I purchased this microscope with two applications in mind. First, primarily, to use when soldering SMT devices onto circuit boards. Secondarily, I wanted to see if I could read and capture images of 1960’s era manuals that are on microfiche.
Firstly, I want to mention that the level of support I received from the email address provided with the unit exceeded my expectations.
Questions on the Amazon listing were answered within 24 hours, as were email questions after I purchased the unit. Most of them related to the limitations on still frame capture I discuss, below.
The 7 inch (diagonal) screen is nice, and the post arrangement allows a wide range of zoom factors for soldering, down to individual pins. The camera is easy to use, and can stream video directly to an HDMI monitor via its “mini” HDMI connector, and can be connected to a PC as well. Images were clear and sharp on the monitor and in saved images of circuit boards.
Battery life seems pretty good – more than a couple of hours. I did not quantitatively measure it.
Overall, the device serves the primary purpose quite well.
Note that this unit was purchased by me: it was not supplied by the vendor for review.
Camera Lens and Sensor
This device features a VMS700 camera, with a 4 mega pixel (MP) native resolution, which the firmware can extend to 16 MP using interpolation, which does help clarify the images a little bit. According to the web page for the product, the post on the stand can be tilted from upright to an angle, though I have not actually tried that. Color depth is 24 bits per pixel.
The lens provides a wide range of zoom capabilities. Using the shorter post on my unit, without the included extender, the zoom is probably something like 1X – 300X; using the new taller post the Tomlov web site indicates it has a zoom range from 1X to 1200X. The middle of the lens is a fairly large focus ring – more than an inch – making it very easy to use. A glass filter – probably a UV filter – is also included with the setup.
Base and Lighting
My unit came with a screw on extender for the post to raise the camera higher from the base (not shown in my photo), which is a little inconvenient to use, but recently the DM201 was updated with a taller post that does not require unscrewing and reattaching the mount to add the extender – a nice improvement. Tomlov offered to send me this updated post, but I declined as I did not need it for my purposes.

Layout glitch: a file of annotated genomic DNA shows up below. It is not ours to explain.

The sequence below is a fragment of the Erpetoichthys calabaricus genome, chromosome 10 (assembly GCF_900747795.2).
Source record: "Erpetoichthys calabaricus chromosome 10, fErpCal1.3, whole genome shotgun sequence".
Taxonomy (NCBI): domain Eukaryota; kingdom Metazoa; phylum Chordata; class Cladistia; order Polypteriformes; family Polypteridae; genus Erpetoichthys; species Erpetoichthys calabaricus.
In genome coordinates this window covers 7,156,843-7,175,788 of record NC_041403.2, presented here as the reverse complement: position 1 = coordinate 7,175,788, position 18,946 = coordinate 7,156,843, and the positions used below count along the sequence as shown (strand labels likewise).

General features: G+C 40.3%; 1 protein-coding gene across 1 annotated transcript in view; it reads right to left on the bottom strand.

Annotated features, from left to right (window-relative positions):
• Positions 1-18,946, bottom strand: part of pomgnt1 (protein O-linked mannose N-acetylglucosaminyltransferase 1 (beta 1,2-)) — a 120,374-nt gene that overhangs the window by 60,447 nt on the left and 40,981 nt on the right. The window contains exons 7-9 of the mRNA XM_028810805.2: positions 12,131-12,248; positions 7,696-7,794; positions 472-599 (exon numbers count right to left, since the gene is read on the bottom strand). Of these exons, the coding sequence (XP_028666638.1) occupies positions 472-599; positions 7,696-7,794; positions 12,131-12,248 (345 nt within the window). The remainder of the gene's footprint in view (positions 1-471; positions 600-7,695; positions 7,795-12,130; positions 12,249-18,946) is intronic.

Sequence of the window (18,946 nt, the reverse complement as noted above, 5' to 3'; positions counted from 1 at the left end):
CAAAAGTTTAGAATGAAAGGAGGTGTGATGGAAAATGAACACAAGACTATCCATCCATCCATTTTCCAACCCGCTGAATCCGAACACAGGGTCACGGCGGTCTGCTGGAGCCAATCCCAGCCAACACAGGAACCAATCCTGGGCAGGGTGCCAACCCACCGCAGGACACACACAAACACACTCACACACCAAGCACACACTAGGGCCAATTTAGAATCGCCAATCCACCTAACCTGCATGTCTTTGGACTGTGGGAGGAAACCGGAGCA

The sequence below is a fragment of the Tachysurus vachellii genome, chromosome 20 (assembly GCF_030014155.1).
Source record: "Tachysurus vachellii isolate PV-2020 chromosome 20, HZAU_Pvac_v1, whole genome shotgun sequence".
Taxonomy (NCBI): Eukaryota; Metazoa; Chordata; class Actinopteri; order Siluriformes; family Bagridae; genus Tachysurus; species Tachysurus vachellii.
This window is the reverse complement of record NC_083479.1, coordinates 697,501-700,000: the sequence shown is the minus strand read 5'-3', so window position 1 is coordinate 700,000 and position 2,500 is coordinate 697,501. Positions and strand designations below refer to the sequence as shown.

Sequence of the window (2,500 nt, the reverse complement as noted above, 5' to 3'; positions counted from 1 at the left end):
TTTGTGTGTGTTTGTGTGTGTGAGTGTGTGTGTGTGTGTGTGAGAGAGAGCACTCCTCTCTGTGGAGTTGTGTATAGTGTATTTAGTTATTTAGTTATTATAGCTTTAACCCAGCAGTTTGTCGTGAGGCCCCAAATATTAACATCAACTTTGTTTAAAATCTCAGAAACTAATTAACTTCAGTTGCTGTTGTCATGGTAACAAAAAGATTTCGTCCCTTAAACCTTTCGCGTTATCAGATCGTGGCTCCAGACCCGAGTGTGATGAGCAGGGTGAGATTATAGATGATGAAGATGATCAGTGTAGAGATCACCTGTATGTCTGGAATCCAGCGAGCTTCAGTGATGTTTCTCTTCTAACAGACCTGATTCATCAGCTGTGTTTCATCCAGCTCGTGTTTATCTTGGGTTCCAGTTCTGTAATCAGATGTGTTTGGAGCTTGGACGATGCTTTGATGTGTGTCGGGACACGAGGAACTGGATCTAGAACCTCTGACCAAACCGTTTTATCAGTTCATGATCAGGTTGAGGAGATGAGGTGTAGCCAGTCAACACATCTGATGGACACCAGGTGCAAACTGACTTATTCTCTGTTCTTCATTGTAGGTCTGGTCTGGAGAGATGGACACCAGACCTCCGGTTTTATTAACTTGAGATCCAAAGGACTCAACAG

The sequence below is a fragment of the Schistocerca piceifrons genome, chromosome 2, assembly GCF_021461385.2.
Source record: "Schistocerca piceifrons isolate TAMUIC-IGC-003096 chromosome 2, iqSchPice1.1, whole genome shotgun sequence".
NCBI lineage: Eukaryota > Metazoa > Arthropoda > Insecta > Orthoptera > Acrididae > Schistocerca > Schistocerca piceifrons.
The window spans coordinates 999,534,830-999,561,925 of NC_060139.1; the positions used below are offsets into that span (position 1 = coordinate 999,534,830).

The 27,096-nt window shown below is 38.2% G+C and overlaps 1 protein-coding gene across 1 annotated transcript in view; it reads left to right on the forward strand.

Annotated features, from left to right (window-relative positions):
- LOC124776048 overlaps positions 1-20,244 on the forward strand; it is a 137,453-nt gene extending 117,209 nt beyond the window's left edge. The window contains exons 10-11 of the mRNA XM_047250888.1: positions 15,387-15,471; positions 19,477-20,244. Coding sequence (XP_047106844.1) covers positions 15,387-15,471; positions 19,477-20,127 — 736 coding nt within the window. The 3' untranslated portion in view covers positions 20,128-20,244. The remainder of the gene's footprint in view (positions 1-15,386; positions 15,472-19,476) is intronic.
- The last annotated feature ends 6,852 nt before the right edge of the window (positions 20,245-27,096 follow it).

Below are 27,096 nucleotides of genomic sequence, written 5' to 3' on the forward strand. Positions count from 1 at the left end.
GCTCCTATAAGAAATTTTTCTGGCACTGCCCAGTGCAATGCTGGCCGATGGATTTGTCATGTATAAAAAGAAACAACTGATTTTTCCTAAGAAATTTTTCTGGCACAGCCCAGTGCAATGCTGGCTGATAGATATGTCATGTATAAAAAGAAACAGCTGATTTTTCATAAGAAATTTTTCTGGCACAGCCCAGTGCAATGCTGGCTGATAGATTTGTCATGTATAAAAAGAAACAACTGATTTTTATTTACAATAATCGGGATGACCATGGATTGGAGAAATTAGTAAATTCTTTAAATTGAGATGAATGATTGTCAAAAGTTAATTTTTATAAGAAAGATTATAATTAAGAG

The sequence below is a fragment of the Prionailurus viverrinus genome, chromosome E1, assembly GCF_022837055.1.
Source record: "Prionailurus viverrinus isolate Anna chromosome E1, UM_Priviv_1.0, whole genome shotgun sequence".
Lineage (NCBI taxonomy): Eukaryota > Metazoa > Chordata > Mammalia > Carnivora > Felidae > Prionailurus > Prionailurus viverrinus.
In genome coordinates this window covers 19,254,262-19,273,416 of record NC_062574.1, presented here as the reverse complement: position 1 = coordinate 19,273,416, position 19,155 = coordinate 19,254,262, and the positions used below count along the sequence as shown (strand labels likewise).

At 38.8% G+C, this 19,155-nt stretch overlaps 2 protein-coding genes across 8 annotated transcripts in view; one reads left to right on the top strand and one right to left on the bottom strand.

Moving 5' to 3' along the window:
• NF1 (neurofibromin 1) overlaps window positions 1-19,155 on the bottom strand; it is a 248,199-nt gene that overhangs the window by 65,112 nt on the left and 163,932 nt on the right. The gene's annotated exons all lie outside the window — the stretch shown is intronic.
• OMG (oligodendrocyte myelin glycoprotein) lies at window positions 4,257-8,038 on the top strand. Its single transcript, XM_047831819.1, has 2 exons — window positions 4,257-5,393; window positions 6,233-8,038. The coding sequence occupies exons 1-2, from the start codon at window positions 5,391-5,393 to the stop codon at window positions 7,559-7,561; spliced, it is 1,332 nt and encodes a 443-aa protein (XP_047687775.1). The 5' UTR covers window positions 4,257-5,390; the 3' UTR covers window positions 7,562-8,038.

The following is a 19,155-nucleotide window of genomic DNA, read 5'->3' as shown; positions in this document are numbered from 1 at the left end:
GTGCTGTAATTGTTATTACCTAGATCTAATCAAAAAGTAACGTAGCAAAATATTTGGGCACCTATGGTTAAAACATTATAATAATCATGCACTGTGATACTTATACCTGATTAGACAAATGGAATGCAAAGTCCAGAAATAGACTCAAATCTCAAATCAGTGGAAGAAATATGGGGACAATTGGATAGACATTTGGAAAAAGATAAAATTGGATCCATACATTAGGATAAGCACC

There are three different light sources on the unit. The first is a ring light built into the camera lens assembly. The brightness is adjustable from fully off to fully on in steps using a little (lighted) bar just below the buttons on the LCD screen. It can be adjusted either by sliding your finger on the bar below the screen, or tap the bar on the left or right side – the latter worked better for me. There are also two lights built into the base, and a similar control for them near the back of the base. The base gets its power for these lights via a provided USB micro cord that runs from the USB “A” type connector on the back of the screen assembly down to the USB “C” connector on the base.
IMPORTANT TIP: If you want to take an image of a transparency (say, a slide or microfiche) then you have to position a light source underneath the transparency. I purchased an inexpensive ($15-$20 US) thin LED light table / tracing table for that purpose, leaving the microscope’s own light sources turned off.
Connections and Remote
Besides the USB “A” connector, the back of the screen assembly has a “mini” HDMI connector, a micro SD card slot – the SD card was included and already in place in the unit I purchased via Amazon, and a USB “C” connector for charging the screen unit and attaching to a PC.
Besides the LED slide control on the front, the front of the screen assembly also has a power button, four menu control buttons, an LED to indicate power / charging status, and a sensor for controlling the unit via an infrared remote, which I did not test out. But the remote would be important for capturing high quality still images to the SD card so that the lens does not move as when pressing the “OK” button, which is the other way to initiate a still image capture.
Connection to a PC allows access to the camera via the UVC (USB Video Class) interface on Windows. By pressing the OK button, one can switch from UVC to MSDC mode, which supports access to the CF card on the device as a Windows “disk”.
The menu supports a number of settings, including:
- Playback of existing captured still images or videos (I did not test the latter)
- Management of existing capture files (this can also be done from the PC over MSDC)